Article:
What does President Obama believe is the proper role of entitlements? The Romney campaign has charged that Obama wants an "entitlement society" of people dependent on the government.
After a 14-year-old clip of Obama stating he believes in "redistribution" surfaced last week, spokesman Ben LaBolt brushed it off, saying Obama was merely "making an argument for a more efficient, more effective government."
The Washington Examiner has obtained a more recent video that sheds some light on where President Obama stands on entitlement issues. The footage, from 2007, shows a relaxed and causal Sen. Barack Obama who knows he is among friends. He is meeting with the Association of Community Organizations for Reform Now, aka ACORN, angling for its endorsement, reminding the group, as he puts it (at times rather obsequiously) in a previously released snippet of the video, "I have been fighting with ACORN, alongside ACORN on issues you care about my entire career. ... I definitely welcome ACORN's input. ... I'm gonna call you even if you didn't ask me."
Would Obama "work with community groups like ACORN to create a program funded by the federal government that reaches out to and enrolls all eligible Americans in the services they are entitled to?" one asks.
"Yes," replies Obama, not missing a beat. He cites his work on expanding the State Children's Health Insurance Program as proof. He criticizes states for not proactively singing people up, and Republicans for resisting such a policy.
"That is the wrong philosophy," he says. "My attitude is I want every child signed up and every child healthy, because we are going to end up spending that money in other ways down the road. ... So, if somebody is eligible, it is the government's job to make sure that they let communities know and individuals know that they are eligible."
The questioner then asks, "Would your administration consider contracting with agencies such as ACORN to deliver these types of services?"
This time, Obama responds more cautiously. "I will look for community-based organizations that can do the job and do the outreach," he says. I don't want to promise that I would give ACORN a contract, because -- you know." Here he gestures in the direction of the camera. "Especially since I am seeking your endorsement, I don't want to make it seem like, uh, you know, I'm -- you know."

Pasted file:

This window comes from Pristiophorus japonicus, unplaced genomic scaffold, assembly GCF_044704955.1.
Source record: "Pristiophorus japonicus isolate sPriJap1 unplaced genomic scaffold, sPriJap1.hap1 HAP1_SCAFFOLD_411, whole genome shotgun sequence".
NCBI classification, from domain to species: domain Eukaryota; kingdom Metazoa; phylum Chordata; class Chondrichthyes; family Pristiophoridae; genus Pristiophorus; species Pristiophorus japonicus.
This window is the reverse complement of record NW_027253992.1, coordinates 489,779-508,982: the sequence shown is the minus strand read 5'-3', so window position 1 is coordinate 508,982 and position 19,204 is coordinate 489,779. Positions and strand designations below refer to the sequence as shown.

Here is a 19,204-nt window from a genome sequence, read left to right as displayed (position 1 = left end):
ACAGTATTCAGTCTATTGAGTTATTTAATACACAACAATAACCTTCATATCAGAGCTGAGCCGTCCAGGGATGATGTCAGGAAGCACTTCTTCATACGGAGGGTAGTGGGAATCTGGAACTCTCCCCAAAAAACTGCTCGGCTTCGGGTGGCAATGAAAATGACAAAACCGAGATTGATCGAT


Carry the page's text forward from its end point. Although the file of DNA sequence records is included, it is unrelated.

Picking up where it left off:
This is greeted with laughter.
Rival candidates Hillary Clinton and John Edwards made similar pitches to ACORN that year, of which The Examiner has video as well. But it was Obama who got their endorsement.
He went on to become president, of course. He did not follow through on the entitlement signup law, choosing to focus on health care instead. And with the timing of other events, the ACORN connection might have made it toxic in Congress anyway -- the group imploded in 2010 after a wave of internal and external scandals that included voter registration fraud, embezzlement and video stings by right-wing provocateur James O'Keefe.
But even if Obama did not keep his promise to the now-defunct ACORN, he has worked to expand entitlement programs.
Shortly after taking office, Obama signed an expansion of SCHIP, allowing an estimated 11 million people to become eligible. He did this by expanding the definition of "child" to anyone up to 26 years old.
His health care law requires states to expand Medicaid eligibility, which will add an estimated 17 million to the rolls. He's worked to undo conservative reforms too. This summer, his administration announced it would let states loosen the work requirements for Temporary Assistance for Needy Families, aka cash welfare. Administration allies have disputed that this undermines the 1996 reform, but the Heritage Foundation's Robert Rector, an original architect of the reform, has pointed out the various ways the adjustments do exactly that.
In the 2007 clip, Obama argues that the government needs to provide more social services early on to avoid providing more expensive ones later. It's a fair argument. Hopefully, voters will get a chance to hear Obama make it this year.
Sean Higgins (firstname.lastname@example.org) is a senior editorial writer for The Washington Examiner. Follow him on Twitter at @seanghiggins.